Course Outline

  • U.S. Legal institutions
  • Introduction to Common Law
  • Researching and interpreting cases in the U.S. legal system
  • Legal research (including practical exercises)
  • Contract law
  • Legal Writing and analysis (including exercises)
  • Overview of U.S. business law
  • Overview of commercial arbitration in the U.S.
  • The U.S. Role in International Trade
  • Effective Negotiation Techniques in Commercial Context
  • Simulated arbitration exercise

 

Course Advisor

Dr. Kevin J. Fandl is a Professor of Legal Studies and Global Business Strategy at the Fox School of Business at Temple University, and Adjunct Professor of Law at the Georgetown University Law Center. Dr. Fandl has been Course Advisor to the International Law Institute’s Legal English program since 2009. He is the author of the course text, Narrowing the Gap: Legal English for the New Global Legal Practitioner and the director of the Global Legal Education Institute. He has taught law and policy courses around the world since 2004 and specializes in the areas of international trade, migration, and economic development. Dr. Fandl is a graduate of American University (J.D., M.A.) and George Mason University (Ph.D.) and served as Deputy Chief of Staff for U.S. Immigration and Customs Enforcement.

 

See also: Combination course: Legal English & Writing and Orientation in the U.S. Legal System, and Business Law

DATES: JUL 10 - 21, 2017    
       
TUITION: $3950     
       

 

 

 

Overview

Lawyers play an important role in public-private partnerships and in conflict resolution for PPPs. This course is designed specifically for lawyers to teach what they need to know about PPP design, agreements, and pitfalls in PPP. Topics covered include negotiating, drafting and implementing Public-Private Partnership agreements, as well as renegotiating agreements and alternative dispute resolution options, including investor-state arbitration. Selected sessions will be combined with the Public Private Partnerships and Infrastructure Finance seminar and will cover PPP design, finance, and structure. This course will take a thorough examination of legal issues associated with of each stage of the PPP process.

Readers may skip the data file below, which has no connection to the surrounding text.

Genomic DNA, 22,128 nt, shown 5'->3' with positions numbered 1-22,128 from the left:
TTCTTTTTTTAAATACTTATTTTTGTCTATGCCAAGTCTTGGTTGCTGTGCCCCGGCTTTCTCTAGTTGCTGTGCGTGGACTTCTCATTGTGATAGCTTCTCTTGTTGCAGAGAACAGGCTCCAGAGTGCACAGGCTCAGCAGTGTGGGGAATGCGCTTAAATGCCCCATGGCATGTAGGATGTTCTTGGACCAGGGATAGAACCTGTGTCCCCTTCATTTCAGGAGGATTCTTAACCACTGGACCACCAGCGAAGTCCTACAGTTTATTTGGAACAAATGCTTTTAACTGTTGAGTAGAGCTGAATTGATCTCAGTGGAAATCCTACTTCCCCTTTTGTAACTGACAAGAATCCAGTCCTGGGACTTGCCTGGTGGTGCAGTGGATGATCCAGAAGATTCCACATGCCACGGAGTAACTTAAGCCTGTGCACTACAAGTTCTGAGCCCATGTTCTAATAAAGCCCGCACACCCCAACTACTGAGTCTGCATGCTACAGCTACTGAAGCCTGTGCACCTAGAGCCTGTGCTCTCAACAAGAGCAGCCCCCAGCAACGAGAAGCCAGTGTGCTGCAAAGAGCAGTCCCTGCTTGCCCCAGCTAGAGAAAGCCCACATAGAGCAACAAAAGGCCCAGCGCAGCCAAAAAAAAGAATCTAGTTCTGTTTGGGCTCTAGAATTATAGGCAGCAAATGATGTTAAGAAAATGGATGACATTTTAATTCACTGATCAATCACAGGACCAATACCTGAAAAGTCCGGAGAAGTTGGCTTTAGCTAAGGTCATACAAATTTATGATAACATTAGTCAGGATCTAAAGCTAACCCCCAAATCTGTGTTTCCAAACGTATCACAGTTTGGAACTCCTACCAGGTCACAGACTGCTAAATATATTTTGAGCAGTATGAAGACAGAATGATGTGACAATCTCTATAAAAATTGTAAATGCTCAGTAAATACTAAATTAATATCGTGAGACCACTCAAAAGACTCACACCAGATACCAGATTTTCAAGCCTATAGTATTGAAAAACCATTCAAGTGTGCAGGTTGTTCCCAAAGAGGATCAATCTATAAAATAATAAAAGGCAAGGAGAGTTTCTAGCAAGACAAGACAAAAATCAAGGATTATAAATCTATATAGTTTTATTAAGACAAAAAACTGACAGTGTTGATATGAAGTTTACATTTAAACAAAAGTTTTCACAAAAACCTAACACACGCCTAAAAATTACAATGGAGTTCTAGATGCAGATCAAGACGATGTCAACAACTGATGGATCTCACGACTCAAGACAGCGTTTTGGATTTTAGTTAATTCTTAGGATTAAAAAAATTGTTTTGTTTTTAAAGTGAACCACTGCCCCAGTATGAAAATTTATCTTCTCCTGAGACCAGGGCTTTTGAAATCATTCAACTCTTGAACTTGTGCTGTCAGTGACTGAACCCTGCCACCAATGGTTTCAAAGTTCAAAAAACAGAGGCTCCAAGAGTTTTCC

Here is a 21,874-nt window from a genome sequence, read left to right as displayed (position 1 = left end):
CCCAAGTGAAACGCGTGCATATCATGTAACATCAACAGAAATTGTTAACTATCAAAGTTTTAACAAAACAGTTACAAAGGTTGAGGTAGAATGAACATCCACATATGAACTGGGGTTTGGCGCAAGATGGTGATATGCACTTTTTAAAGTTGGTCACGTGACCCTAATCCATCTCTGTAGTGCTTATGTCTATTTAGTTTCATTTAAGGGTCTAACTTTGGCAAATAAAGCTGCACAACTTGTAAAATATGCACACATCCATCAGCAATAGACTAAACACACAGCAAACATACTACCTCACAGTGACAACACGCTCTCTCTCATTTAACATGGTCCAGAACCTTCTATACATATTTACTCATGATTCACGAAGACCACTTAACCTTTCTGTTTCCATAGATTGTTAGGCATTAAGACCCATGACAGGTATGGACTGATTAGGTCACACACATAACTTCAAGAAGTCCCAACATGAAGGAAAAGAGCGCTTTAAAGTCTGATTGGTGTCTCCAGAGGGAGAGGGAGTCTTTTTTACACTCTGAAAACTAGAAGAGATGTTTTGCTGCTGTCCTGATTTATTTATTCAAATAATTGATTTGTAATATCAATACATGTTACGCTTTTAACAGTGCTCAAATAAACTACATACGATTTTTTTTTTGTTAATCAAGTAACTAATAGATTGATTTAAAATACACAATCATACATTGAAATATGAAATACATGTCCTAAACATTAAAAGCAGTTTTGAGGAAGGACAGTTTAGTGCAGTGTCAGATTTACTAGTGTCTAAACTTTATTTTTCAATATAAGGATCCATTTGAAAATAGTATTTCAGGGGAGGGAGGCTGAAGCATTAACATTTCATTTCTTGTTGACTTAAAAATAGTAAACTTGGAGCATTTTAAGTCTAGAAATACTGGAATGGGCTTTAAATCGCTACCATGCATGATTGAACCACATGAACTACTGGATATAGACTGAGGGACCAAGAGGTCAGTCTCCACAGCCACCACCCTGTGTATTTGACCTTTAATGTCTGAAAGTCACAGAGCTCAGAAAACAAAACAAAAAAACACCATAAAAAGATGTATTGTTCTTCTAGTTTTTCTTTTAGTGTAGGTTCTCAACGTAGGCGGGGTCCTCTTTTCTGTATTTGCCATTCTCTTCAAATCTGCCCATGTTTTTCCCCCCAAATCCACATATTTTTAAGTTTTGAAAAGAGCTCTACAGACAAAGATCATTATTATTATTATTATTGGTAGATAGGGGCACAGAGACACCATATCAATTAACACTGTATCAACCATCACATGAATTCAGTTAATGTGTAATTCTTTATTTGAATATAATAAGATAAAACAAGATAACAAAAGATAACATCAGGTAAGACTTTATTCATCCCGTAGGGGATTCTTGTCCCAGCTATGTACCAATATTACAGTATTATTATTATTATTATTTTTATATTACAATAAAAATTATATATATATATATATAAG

Course Outline

 

Legal Topics Related to PPPs

  • Alternative Dispute Resolution mechanisms for PPPs
  • International Investment Treaties
  • Overview of Investor-State arbitration
  • Drafting key provisions in concession agreements

Planning for Private Participation

  • General nature of private infrastructure finance
  • Lessons learned from the past policies and projects
  • Strategic considerations for the host government and the private sector participant
  • Identification and preparation of individual projects
  • Developing a communication strategy

Design of Concessions and Other PPP Arrangements

  • Legal and regulatory framework
  • Design of individual agreements
  • Special problems with agreements local authorities and other sub-national entities
  • Key financial considerations including the concept of bankability

Negotiation of Key Contract Clauses

  • The negotiation process
  • How to negotiate contentious clauses, including: clauses to make a concession bankable;
    termination provisions and compensation in event of termination; tariff and price adjustment clauses;
    unilateral change and economic hardship clauses; provisions for government support; transfer of assets at
    the end of the concession and dispute settlement clauses

Finance: Structure and Basic Techniques

  • The concept of project finance
  • Risk analysis and mitigation
  • Legal structures
  • Basic techniques
  • Basic project documents

 

Finance: Arranging the Funding

  • Sources of finance
  • Providing credit support and security for loans
  • Financial documentation

 

Renegotiation of Agreements

  • Most common reasons for renegotiation
  • Alternatives to renegotiation
  • Types of renegotiation
  • Clauses in the concession agreement to facilitate renegotiation

 

Course Advisor

John M. Niehuss is Director of ILI's Private Investment in Infrastructure Center. He has been involved in international financial and investment transactions for over 40 years as a practicing lawyer, World Bank staff member, US Treasury Department official, investment banker, and General Counsel of the Inter-American Development Bank and the U.S. Export-Import Bank. He also serves as an adjunct faculty member at the University of Michigan Law School and at the Peking University School of Transnational Law in Shenzhen, China.

 

DATES:    JUL 10 - 21, 2017

TUITION:  $3950

 

Overview